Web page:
Letting a TV crew into your organisation is a scary prospect for any communicator. Even more so if you work in the NHS - an ever present in the media spotlight.
by Hannah Clubb
Managing communications in an NHS mental health Trust means you spend a lot of time balancing risk.
Whilst mental health is moving up the news agenda you're still much more likely to see cameras in an A&E unit than in a mental health hospital.
It's a much maligned state of affairs, but as NHS communicators and managers, how much are we to blame?
Our staff at Sussex Partnership NHS Foundation Trust manage risk daily; hourly. There are no scans, x-rays or tests to tell you if someone has a mental health problem or to predict what effect that problem might have on their behaviour and decision making.
Recently our Trust was in the spotlight for a review into nine homicides committed by our patients over the past ten years and one homicide of a patient in our care.
Our media strategy was open and transparent. We spoke to the media proactively. Not because we wanted our name out there but because it was the right thing to do for the families and friends of those people who died. The review identified improvements needed to make care better. For that to happen there needs to be an open, honest discussion about where things go wrong, the barriers to improvements and what needs to be changed.
The coverage was rightly widespread and rightly held the Trust to account. Some criticised our approach. They felt we were feeding the negative image of mental health. We weren't. We were showing the public that our Trust was accepting that changes were needed, not to improve reputation but to improve patient care.
So how does that link to inviting BBC cameras into a medium secure mental health unit, a facility that looks after patients with mental health conditions who have also come into contact with the criminal justice system?
We criticise the media for not talking about mental health, we criticise them for only reporting it when things go wrong, for covering failings in care, suicide or crimes committed by someone with a mental health problem.
But as NHS organisations we are surprisingly absent from the public debate. We have a duty to the people who use our services to be present in that debate and help shape it in an informative measured way. Both in response to negative coverage, such as our review, and highlighting best practice which is what we were doing with our piece about our medium secure hospital.
As communications professionals we know the media need three things, a news hook, access and real people. When we invited the BBC to the Hellingly Centre we offered them access to a centre where you can't normally take in a mobile phone let alone a camera. We allowed them to speak to patients, but the patients they spoke to could not be identified in any way and the clinical team could only let me know who was clinically well enough to take part 10 minutes before they went on camera. Practically speaking the invite to the BBC followed years of building good local relationships, of opening our doors not just when things were good but also in times of criticism. We are slowly earning a reputation of an organisation that will answer questions and does say sorry when care hasn't been good enough. The actual visit came about from a tweet from the BBC South East Today health editor about a project involving a punk band visiting the centre. He said it sounded interesting so we asked if he wanted to see more. From pitch to reality it took three weeks. There were many emails of reassurance, not least to get agreement to allow BBC Sussex's social media editor to bring a mobile phone, a contraband item, into the unit to film on. The reason it worked so quickly was internal relationships. In a conversation with the director of the service I told her some staff were worried the coverage could turn against us; 'that's your job' she told me, 'if you feel we've managed the risk as best we can, that's good enough for me.'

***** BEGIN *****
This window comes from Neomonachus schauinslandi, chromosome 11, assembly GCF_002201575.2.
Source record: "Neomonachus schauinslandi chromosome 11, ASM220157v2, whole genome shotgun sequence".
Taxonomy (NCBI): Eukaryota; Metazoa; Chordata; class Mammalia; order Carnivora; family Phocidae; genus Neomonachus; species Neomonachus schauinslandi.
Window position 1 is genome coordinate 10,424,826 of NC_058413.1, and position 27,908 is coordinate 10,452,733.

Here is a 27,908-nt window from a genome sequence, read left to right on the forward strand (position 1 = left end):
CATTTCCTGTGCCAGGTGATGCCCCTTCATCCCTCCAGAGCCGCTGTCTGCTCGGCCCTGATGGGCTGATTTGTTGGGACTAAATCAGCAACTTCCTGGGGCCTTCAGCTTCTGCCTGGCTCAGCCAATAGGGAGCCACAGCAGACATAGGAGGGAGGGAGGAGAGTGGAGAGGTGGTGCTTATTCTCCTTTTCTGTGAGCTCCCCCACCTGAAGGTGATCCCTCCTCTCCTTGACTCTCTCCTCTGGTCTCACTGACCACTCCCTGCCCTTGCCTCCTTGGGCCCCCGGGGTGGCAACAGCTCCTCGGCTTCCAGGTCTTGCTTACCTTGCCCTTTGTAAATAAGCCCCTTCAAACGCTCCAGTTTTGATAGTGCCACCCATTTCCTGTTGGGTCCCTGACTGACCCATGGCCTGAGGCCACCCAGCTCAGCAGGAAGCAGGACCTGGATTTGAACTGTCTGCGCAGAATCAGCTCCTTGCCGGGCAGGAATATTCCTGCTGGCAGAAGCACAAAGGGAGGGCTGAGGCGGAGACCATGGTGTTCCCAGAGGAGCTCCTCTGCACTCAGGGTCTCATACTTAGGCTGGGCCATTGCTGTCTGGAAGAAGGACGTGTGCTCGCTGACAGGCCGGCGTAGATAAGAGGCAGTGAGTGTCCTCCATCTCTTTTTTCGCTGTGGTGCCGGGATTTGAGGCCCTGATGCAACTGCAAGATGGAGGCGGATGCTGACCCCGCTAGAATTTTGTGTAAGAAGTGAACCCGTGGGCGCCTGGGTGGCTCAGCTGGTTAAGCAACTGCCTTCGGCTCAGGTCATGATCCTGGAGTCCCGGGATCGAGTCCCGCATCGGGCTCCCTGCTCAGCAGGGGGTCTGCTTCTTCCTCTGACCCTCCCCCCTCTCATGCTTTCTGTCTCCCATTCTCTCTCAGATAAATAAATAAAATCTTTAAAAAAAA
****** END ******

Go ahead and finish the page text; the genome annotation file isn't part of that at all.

There were huge risks to the piece, it could have been an excuse for local journalists to run a sensational piece about mental health related crime. So why do it? Because you can't criticise the media for not talking about something that society doesn't talk about. The media is a reflection of the reluctance of mental health organisations to put their head above the parapet. I've very rarely had a patient tell me they're not willing to take part in media activity but I've had a lot of staff tell me it's not possible or too risky. The Hellingly coverage would not have happened in some mental health trusts because of the what ifs. And I can't blame anyone working in frontline mental health for their attitude to the media. From their point of view they've got a hard job to do made harder by prejudice and stigma.
But that's why our job as communications professionals is to support them by doing our bit to tackle it. The staff I worked with at Hellingly manage real risk daily. And not risk about reputation of an organisation or a bad news story but risks that affect real lives. We chose to work with the BBC on the Hellingly story for three reasons, to tackle stigma of mental health, the view that mental health is a taboo subject that is the concern of other people, to demystify The Hellingly Centre, a hospital literally in the middle of a housing estate which locally is at best not understood and at worse feared, and three to highlight staff in a service who in the Cinderella service of the NHS; mental health, are the most cinders of all. It was profoundly not about raising the profile of the organisation, the coverage will have done little of that, what it was about was promoting confidence and promoting understanding.
And you know what? It was worth the sleepless nights.
Hannah Clubb is Deputy Director of Communications at Sussex Partnership NHS Foundation Trust
image via Paul Townsend